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Blue Origin targets 2025 for cargo lander’s inaugural moon trip, with humans to follow

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An artist’s conception shows Blue Origin’s Blue Moon Mark 1 lander on the moon. (Blue Origin Illustration)

Jeff Bezos’ Blue Origin space venture is aiming to send an uncrewed lander to the surface of the moon in the next 12 to 16 months, according to the executive in charge of the development program.

John Couluris, senior vice president for lunar permanence at Blue Origin, provided an update on the company’s moon lander program on CBS’ “60 Minutes” news program on Sunday.

“We’re expecting to land on the moon between 12 and 16 months from today,” Couluris said. “I understand I’m saying that publicly, but that’s what our team is aiming towards.”

Couluris was referring to a pathfinder version of Blue Origin’s nearly three-story-tall Blue Moon Mark 1 cargo lander, which is taking shape at Blue Origin’s production facility in Huntsville, Ala. The Pathfinder Mission would demonstrate the MK1’s capabilities — including its hydrogen-fueled BE-7 engine, its precision landing system and its ability to deliver up to 3 tons of payload anywhere on the moon.

Blue Origin envisions building multiple cargo landers, as well as a crewed version of the Blue Moon lander that could transport NASA astronauts to and from the lunar surface. The MK1 cargo lander is designed for a single launch and delivery, but the crewed lander would be reusable.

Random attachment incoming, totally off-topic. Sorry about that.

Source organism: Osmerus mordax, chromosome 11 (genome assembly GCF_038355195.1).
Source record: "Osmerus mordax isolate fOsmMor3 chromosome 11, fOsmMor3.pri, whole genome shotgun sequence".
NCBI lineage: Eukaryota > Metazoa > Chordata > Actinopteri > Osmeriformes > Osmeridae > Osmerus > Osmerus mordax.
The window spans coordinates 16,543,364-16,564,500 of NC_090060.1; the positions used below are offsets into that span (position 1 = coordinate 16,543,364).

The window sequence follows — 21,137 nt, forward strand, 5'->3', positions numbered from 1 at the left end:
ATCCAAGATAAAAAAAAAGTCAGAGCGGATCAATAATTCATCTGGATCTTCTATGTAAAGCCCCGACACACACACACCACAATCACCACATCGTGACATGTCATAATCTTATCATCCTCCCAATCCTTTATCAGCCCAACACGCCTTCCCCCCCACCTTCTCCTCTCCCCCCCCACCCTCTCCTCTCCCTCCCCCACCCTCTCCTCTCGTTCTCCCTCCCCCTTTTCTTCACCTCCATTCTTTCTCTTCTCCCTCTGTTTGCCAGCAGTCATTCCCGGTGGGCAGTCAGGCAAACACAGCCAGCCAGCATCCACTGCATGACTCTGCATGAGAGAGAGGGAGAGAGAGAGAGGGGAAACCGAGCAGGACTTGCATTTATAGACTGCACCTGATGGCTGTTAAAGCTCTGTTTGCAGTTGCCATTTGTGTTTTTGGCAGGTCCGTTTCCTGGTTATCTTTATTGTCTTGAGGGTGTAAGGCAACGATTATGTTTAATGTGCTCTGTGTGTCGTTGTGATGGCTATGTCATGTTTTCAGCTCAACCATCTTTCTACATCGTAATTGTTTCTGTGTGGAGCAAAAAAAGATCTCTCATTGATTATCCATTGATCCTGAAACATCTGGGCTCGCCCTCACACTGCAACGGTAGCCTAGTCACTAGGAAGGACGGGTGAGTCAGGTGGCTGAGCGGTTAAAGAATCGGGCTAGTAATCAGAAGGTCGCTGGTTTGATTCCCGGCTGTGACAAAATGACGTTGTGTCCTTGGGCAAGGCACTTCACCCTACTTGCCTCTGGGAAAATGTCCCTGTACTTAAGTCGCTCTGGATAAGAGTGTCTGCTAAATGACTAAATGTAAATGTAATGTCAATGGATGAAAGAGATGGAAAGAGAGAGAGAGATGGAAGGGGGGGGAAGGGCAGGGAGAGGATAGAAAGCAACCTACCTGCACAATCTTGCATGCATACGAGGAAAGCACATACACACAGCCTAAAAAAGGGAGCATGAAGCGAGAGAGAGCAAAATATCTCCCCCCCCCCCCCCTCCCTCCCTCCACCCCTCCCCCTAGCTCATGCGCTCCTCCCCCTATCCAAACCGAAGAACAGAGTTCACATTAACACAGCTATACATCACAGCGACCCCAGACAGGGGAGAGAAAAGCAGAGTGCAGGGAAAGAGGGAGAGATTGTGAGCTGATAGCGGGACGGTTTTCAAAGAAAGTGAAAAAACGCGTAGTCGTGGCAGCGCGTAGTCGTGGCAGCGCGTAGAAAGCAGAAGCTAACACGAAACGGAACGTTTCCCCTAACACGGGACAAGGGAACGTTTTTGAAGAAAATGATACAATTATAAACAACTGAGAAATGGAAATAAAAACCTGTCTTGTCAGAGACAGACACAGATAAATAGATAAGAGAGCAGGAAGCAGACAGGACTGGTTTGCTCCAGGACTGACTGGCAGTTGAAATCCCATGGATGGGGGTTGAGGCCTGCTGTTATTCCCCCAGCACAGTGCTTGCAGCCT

“We’ll launch them to lunar orbit, and we’ll leave them there,” Couluris explained. “And we’ll refuel them in orbit, so that multiple astronauts can use the same vehicle back and forth.”

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Blue Origin’s $3.4 billion contract with NASA calls for the crewed lander to be available for the Artemis 5 moon mission by 2029. The in-space refueling operation would make use of a cislunar transporter, built by Lockheed Martin, that could travel between low Earth orbit and lunar orbit with supplies.

“We are now building with NASA the infrastructure to ensure lunar permanency,” Couluris said.

NASA is providing funding for the Blue Moon landing system as an alternative to SpaceX’s Starship system, which is under development at SpaceX’s Starbase in South Texas. The crewed Starship lunar lander is scheduled to come into play for Artemis 3, a milestone landing mission that’s currently scheduled for 2026.

The “60 Minutes” segment focused on questions surrounding the schedule and cost for the Artemis program — including questions raised by NASA’s Office of the Inspector General. Jim Free, NASA’s associate administrator, acknowledged that the challenges relating to sending astronauts to the moon were “daunting.”

Free said that’s why it’s important to support the development of multiple commercial lunar landers. “If we have a problem with one, we’ll have another one to rely on,” he said on the show. “If we have a dependency on a particular aspect in SpaceX or Blue Origin, and it doesn’t work out, then we have another lander that can take our crews.”

Blue Origin plans to send the MK1 lander to the moon on its reusable New Glenn rocket, which is also under development. A couple of weeks ago, a pathfinder version of that rocket was raised on a Florida launch pad for the first time, and it’s currently going through a series of cryogenic tanking tests.

Blue Origin CEO Dave Limp, who was brought over to the company from Amazon last year to accelerate work on New Glenn, said in a LinkedIn post that he’s “looking forward to bringing this heavy-lift capacity to our customers later this year.” One of the early launches is tasked with sending a pair of NASA probes to Mars.

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During last week’s Lake Nona Impact Forum in Florida, Bezos shared the stage with NASA Administrator Bill Nelson to discuss the Blue Moon lander and the New Glenn rocket.

New Glenn, which has faced years of schedule delays, won a strong endorsement from NASA’s chief. “This is a monster of a rocket,” Nelson said.

Source: Geek Wire

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